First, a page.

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Pimco Exiting Bank Debt as Rally Is ‘Mostly Over,’ Kiesel Says

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Oct. 23 (Bloomberg) -- Pacific Investment Management Co. is selling financial debt following a rally that the world’s largest bond-fund manager predicted.

“Because the valuations have changed, we’re no longer as excited about the return prospect,” Mark Kiesel, global head of corporate bond portfolios at Pimco said, in an interview at Bloomberg headquarters in New York.

U.S. bank bonds have outperformed the broad investment-grade corporate bond market this year, returning 13.7 percent compared with a 9.9 percent gain, Bank of America Merrill Lynch index data show. Kiesel wrote in a July 2011 report entitled “Sunlight on U.S. Banks” that the debt of those lenders would gain because of deleveraging and stronger global banking regulations.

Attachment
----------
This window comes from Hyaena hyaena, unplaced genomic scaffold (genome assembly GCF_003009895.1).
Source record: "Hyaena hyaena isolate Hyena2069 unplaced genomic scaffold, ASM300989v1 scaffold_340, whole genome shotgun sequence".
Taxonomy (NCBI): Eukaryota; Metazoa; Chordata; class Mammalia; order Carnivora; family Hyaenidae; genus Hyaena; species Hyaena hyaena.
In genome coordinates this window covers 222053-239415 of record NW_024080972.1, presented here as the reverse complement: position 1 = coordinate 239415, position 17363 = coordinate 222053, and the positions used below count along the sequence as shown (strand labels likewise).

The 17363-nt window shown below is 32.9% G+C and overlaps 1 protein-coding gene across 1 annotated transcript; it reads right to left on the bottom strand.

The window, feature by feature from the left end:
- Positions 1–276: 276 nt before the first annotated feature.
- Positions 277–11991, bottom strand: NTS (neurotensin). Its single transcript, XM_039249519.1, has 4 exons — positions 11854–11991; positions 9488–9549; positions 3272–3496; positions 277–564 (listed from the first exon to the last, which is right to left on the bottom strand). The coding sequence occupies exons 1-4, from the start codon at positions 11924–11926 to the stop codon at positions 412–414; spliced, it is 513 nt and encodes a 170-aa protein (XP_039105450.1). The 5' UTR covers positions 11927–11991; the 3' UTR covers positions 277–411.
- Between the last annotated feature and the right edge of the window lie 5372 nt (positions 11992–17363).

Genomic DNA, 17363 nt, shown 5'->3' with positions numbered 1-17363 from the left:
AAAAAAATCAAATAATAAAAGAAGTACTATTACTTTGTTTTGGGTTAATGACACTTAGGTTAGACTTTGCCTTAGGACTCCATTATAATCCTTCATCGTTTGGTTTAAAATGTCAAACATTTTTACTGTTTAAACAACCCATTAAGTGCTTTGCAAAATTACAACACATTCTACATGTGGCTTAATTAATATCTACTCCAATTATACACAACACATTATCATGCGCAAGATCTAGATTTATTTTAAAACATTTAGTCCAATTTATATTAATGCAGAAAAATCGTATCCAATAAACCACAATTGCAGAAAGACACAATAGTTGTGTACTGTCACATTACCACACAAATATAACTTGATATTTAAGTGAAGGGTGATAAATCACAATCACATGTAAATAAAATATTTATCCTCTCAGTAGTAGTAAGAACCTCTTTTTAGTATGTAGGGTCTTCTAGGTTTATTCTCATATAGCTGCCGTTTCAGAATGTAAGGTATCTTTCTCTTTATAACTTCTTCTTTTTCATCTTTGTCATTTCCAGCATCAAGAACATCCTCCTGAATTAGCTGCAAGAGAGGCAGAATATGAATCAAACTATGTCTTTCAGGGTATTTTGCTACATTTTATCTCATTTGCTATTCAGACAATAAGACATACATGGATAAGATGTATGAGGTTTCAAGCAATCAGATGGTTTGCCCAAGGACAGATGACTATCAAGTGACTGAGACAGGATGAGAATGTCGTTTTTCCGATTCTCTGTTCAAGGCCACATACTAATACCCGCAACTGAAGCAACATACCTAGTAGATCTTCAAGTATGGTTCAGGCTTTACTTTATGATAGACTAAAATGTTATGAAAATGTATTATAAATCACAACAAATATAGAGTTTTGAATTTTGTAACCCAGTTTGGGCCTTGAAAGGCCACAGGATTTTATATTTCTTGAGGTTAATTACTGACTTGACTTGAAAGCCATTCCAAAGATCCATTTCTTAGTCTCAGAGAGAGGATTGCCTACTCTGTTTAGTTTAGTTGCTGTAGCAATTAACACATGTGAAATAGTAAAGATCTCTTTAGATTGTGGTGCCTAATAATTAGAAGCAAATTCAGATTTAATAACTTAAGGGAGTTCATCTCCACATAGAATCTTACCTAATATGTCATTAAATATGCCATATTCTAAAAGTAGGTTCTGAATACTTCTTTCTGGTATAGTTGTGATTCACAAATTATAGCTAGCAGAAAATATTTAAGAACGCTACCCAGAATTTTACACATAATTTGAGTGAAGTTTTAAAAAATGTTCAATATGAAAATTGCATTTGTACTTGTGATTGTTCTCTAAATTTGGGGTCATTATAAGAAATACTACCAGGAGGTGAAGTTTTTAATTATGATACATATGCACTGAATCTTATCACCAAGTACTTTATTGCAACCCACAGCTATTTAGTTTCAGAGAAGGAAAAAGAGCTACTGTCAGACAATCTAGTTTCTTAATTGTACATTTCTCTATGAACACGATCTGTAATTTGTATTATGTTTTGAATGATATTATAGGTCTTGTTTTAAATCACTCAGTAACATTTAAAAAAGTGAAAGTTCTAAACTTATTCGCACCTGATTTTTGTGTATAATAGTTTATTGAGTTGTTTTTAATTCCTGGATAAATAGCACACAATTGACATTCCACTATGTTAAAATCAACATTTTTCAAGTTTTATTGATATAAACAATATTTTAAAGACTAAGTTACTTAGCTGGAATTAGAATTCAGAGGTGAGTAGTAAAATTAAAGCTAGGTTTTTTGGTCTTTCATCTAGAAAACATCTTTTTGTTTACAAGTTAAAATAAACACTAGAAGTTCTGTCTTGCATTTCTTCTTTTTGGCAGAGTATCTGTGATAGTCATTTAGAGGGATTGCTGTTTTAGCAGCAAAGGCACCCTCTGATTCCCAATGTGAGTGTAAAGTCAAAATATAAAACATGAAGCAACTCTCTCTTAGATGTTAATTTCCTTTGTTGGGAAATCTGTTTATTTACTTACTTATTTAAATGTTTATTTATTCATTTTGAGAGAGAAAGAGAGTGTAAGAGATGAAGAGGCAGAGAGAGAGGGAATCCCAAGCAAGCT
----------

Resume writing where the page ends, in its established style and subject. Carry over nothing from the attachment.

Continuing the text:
“The rally in financial debt is mostly over,” Kiesel said in an interview on Bloomberg Television’s “Market Makers” with Scarlet Fu and Stephanie Ruhle. “We’re taking profits; we’re reducing our exposure overall.”

The fund manager is replacing bank debt with that of homebuilders as the number of houses for sale declines and buyers aren’t as concerned that prices will fall further, Kiesel said. Other growth sectors include emerging-market banks and pipeline companies, which are benefiting from increased oil production, he said.

“The energy sector to me is one of the greatest opportunities for investors in the next three to five years,” Kiesel said.

Banks in Brazil, Mexico, and Peru are more likely to generate earnings growth because loans make up a smaller percent of these economies and the lenders tend to be highly capitalized, Kiesel said.

“When you look at the relative value, the emerging market banks in these countries look very cheap,” Kiesel said. “While the U.S. banks have rallied significantly, the emerging-market banks look very compelling from a valuation perspective.”

To contact the reporter on this story: Matt Robinson in New York at Mrobinson55@bloomberg.net.

To contact the editor responsible for this story: Alan Goldstein at agoldstein5@bloomberg.net.

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